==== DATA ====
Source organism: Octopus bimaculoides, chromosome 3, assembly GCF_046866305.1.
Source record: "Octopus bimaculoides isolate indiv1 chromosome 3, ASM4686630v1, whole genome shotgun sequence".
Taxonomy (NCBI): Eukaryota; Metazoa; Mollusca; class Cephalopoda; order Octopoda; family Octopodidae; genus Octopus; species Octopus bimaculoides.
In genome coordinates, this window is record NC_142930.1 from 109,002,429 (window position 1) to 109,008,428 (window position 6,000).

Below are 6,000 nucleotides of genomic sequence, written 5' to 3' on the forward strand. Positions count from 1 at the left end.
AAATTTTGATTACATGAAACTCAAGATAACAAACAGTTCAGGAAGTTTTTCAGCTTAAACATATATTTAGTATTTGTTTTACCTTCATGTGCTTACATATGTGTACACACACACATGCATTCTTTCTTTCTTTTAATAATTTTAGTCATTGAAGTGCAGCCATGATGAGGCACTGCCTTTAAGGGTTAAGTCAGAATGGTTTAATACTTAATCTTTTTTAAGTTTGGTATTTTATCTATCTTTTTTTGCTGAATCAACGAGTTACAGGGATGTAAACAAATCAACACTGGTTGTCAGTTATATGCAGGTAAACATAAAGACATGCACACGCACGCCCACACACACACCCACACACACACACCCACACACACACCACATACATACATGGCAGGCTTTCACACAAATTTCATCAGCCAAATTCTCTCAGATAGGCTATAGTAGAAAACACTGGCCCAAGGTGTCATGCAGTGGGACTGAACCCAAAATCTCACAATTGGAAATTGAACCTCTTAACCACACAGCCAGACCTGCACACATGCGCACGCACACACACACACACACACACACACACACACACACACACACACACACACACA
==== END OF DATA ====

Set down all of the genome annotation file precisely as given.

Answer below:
Source organism: Octopus bimaculoides, chromosome 3, assembly GCF_046866305.1.
Source record: "Octopus bimaculoides isolate indiv1 chromosome 3, ASM4686630v1, whole genome shotgun sequence".
Taxonomy (NCBI): Eukaryota; Metazoa; Mollusca; class Cephalopoda; order Octopoda; family Octopodidae; genus Octopus; species Octopus bimaculoides.
In genome coordinates, this window is record NC_142930.1 from 109,002,429 (window position 1) to 109,008,428 (window position 6,000).

Below are 6,000 nucleotides of genomic sequence, written 5' to 3' on the forward strand. Positions count from 1 at the left end.
AAATTTTGATTACATGAAACTCAAGATAACAAACAGTTCAGGAAGTTTTTCAGCTTAAACATATATTTAGTATTTGTTTTACCTTCATGTGCTTACATATGTGTACACACACACATGCATTCTTTCTTTCTTTTAATAATTTTAGTCATTGAAGTGCAGCCATGATGAGGCACTGCCTTTAAGGGTTAAGTCAGAATGGTTTAATACTTAATCTTTTTTAAGTTTGGTATTTTATCTATCTTTTTTTGCTGAATCAACGAGTTACAGGGATGTAAACAAATCAACACTGGTTGTCAGTTATATGCAGGTAAACATAAAGACATGCACACGCACGCCCACACACACACCCACACACACACACCCACACACACACCACATACATACATGGCAGGCTTTCACACAAATTTCATCAGCCAAATTCTCTCAGATAGGCTATAGTAGAAAACACTGGCCCAAGGTGTCATGCAGTGGGACTGAACCCAAAATCTCACAATTGGAAATTGAACCTCTTAACCACACAGCCAGACCTGCACACATGCGCACGCACACACACACACACACACACACACACACACACACACACACACACACACACA